The signs that West Texas would be the worst of them all were evident on the bus ride in, Muhumed said. He described the guards who were watching over them as being in their late 20s and early 30s. “Buff guys that work out,” he said, “muscular looking,” the kind of guys that “want to punch someone around,” the kind of guys that do — and did.
Located in Sierra Blanca, roughly 30 miles from the U.S.-Mexico border, the detention center has space for more than 1,000 bodies. Muhumed and the others arrived on a Thursday. The following day, they had their first meeting with ICE.
“The ICE officer kept being agitated when someone asked him a question, but he came there to answer questions,” Muhumed said. “Some of the inmates were concerned about their legal documents, including myself, because a lot of us applied for asylum.” The reason they were concerned, Muhumed explained, stemmed from a fear that U.S. officials would recklessly turn over sensitive case files to dangerous actors in untrustworthy foreign governments. “You are facing a high risk of being tortured because the government will get ahold of it,” Muhumed said.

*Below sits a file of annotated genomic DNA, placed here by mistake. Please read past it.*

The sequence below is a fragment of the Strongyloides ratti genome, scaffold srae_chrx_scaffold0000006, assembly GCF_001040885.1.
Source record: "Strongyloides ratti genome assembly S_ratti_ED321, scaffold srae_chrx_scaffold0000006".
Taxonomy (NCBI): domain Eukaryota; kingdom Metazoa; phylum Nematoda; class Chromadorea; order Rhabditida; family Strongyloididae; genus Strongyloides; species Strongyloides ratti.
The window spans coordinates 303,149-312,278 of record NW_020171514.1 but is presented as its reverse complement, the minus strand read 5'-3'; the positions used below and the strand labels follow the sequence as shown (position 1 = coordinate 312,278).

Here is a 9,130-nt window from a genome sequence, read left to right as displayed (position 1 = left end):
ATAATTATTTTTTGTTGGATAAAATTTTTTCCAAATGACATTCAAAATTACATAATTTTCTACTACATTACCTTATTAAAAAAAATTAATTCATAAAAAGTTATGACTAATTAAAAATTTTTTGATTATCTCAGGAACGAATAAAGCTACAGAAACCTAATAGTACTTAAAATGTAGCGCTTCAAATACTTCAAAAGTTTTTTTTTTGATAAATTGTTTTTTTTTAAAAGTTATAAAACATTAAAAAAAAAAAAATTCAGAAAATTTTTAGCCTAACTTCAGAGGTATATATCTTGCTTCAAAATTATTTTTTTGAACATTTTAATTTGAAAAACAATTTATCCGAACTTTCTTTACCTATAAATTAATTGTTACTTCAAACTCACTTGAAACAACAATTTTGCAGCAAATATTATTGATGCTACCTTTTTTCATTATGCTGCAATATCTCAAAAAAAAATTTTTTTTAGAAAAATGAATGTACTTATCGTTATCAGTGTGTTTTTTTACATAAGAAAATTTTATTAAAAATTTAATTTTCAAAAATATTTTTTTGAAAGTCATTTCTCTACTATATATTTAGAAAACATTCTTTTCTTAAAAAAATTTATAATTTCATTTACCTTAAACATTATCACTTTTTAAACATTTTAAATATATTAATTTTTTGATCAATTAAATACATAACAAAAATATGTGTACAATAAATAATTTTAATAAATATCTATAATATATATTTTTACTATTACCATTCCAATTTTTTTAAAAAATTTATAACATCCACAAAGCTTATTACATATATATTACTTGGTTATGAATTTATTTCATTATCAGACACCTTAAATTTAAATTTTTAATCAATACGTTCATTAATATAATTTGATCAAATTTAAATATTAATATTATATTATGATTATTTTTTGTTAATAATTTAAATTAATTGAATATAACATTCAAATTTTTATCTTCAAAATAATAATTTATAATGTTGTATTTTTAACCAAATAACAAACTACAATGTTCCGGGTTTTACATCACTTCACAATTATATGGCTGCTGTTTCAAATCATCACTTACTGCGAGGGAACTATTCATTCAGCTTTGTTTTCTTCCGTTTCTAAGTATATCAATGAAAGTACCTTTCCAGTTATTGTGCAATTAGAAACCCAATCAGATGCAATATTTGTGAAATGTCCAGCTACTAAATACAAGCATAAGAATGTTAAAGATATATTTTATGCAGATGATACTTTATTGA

Rather than listening to those concerns, Muhumed claimed, the ICE official spent most of his time texting while the men asked questions. “He was saying respect me, and then at the time when we were speaking, he was texting, and so some of the guys got mad and then he left. He didn’t come back for a couple of days,” he said.
It was not long after that, Muhumed explained, that a fight broke out between two detainees. The response on the part of ICE’s contractors, Muhumed said, was an indiscriminate pepper-spraying of everyone in the vicinity, himself included. From there, the situation deteriorated rapidly.